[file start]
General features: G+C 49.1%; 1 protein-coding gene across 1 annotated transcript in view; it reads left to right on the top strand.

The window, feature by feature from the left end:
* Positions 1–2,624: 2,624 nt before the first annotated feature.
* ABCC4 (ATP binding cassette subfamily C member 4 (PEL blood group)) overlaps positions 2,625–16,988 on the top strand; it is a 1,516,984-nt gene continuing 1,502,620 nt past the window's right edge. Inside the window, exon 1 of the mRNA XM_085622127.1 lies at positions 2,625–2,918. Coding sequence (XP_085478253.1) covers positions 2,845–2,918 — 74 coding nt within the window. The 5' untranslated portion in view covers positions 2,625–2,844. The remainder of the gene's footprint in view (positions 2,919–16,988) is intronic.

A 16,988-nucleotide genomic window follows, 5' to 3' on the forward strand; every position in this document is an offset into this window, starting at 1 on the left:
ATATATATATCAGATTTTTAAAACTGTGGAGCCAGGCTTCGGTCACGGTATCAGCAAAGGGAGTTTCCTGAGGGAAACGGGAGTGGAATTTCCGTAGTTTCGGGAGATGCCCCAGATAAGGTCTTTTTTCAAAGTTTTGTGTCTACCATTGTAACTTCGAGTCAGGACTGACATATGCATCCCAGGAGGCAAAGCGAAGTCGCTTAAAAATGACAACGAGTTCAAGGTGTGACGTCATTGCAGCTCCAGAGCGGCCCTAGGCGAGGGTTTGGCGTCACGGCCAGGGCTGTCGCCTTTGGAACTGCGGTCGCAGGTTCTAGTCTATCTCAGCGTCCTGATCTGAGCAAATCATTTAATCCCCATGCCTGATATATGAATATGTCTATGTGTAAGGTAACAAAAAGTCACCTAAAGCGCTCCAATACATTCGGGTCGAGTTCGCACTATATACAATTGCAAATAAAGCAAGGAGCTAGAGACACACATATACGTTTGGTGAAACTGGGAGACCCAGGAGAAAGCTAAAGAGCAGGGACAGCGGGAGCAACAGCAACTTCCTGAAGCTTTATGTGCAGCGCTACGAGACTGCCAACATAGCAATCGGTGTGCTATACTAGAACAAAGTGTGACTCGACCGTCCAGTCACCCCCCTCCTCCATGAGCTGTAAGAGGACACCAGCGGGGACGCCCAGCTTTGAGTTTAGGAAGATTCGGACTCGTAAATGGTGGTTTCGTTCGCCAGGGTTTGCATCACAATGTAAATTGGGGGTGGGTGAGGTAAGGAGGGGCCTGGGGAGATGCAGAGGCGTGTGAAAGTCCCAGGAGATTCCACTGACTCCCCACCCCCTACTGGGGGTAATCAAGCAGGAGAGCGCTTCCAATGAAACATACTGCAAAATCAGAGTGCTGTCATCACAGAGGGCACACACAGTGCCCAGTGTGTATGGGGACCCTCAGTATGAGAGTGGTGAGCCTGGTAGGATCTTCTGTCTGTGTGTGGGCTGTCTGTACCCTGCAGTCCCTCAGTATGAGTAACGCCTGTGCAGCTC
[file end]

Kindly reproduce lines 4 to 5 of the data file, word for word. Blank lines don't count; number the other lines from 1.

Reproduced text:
* ABCC4 (ATP binding cassette subfamily C member 4 (PEL blood group)) overlaps positions 2,625–16,988 on the top strand; it is a 1,516,984-nt gene continuing 1,502,620 nt past the window's right edge. Inside the window, exon 1 of the mRNA XM_085622127.1 lies at positions 2,625–2,918. Coding sequence (XP_085478253.1) covers positions 2,845–2,918 — 74 coding nt within the window. The 5' untranslated portion in view covers positions 2,625–2,844. The remainder of the gene's footprint in view (positions 2,919–16,988) is intronic.

A 16,988-nucleotide genomic window follows, 5' to 3' on the forward strand; every position in this document is an offset into this window, starting at 1 on the left: